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Habitat Restoration

Turning a Negative for People and Cheetah into a Win-Win

Namibia’s savannah is currently infested by thorn bush, covering an estimated 10 – 12 million hectares representing 12 – 14 per cent of the land. The infestation by this indigenous species is the result of a complex interaction between cattle farming, fire suppression policies, and weather. Unfortunately, once bush takes hold and displaces grass cover, its root system develops and gains a competitive advantage for water, preventing the grass’s return. When the acacia thorn bush encroaches, it can cause land to lose up to 100 per cent of its productivity and usefulness. The resulting dense thickets of bush prevent farmers from using the land and disrupt the natural habitat of the Namibian ecosystem.

The invasive thorn bush is also known to adversely affect the cheetah by decreasing the cheetah’s line of vision during hunting and limiting the proliferation of prey.

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Eye injury from chasing prey due to thorn-bushes

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Thorn-bushes

The Cheetah Conservation Fund, working to ensure the cheetah’s survival, began research and campaigning to restore the cheetah habitat by demonstrating the value in harvesting the thorn bush as a source of biomass to energy. Three years of research were conducted and ultimately lead to the creation of CCF Bushblok operation.  This plant is used as a demonstration to illustrate the business opportunity in processing the encroaching bush into high-heat, low-emission, compacted logs for use as a cooking fuel or for home heating.  The thorn bush harvested comes from CCF land and surrounding communal farms.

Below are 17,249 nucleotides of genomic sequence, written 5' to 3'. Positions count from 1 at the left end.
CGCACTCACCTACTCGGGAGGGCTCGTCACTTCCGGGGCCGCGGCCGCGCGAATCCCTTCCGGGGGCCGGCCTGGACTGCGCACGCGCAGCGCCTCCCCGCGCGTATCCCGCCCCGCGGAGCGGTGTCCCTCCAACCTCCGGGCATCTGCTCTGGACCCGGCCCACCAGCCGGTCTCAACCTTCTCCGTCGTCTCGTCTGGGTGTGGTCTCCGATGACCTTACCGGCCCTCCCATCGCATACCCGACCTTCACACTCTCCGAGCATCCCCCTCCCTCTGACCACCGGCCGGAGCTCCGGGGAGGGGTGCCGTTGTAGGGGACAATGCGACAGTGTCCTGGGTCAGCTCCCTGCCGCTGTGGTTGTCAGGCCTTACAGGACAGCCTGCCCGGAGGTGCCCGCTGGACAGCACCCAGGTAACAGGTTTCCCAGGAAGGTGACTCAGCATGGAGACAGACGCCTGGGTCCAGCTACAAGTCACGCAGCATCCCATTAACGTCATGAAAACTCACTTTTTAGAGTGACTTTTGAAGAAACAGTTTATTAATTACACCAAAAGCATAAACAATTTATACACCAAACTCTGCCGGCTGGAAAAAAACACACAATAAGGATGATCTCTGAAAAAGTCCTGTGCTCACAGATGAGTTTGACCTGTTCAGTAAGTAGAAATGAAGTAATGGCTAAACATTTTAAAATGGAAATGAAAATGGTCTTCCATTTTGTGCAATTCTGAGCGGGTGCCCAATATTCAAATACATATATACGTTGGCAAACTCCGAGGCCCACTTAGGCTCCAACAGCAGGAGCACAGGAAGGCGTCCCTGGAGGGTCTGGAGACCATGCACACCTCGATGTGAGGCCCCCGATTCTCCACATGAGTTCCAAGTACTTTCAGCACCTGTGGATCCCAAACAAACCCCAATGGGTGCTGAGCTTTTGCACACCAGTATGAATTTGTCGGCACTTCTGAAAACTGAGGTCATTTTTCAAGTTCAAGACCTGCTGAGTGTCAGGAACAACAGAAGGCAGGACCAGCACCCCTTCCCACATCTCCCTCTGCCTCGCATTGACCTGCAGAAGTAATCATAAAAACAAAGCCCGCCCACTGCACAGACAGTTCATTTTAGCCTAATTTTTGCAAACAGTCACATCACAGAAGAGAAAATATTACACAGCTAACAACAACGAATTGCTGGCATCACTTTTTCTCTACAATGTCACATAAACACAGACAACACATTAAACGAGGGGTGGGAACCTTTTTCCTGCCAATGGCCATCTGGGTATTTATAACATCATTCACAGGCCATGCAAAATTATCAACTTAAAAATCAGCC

CCF has demonstrated that restoring the habitat for cheetah and wildlife in general through harvesting thorn bush can have a positive impact on the Namibian economy and local communities.  

For more information about Namibia Biomass to Energy potential click here.

CCF Bush (PTY) Ltd

 

CCF Bush (PTY) Ltd. was established in 2004 to manufacture the Bushblok product.  It is certified by the Forest Stewardship Council (FSC) for the sustainability of its woodland management practices. The harvested bush is dried in the sun and then fed into a mechanical chipper before being transported to the processing plant where the chips are milled to size. These smaller chips are dried and then passed through an extrusion press. Under heat and pressure the chips bond and are extruded as compacted Bushblok product, and then cut to size, bundled, wrapped and labeled ready for distribution.

For more information on the Bushblok initiative visit: About Bushblok

 

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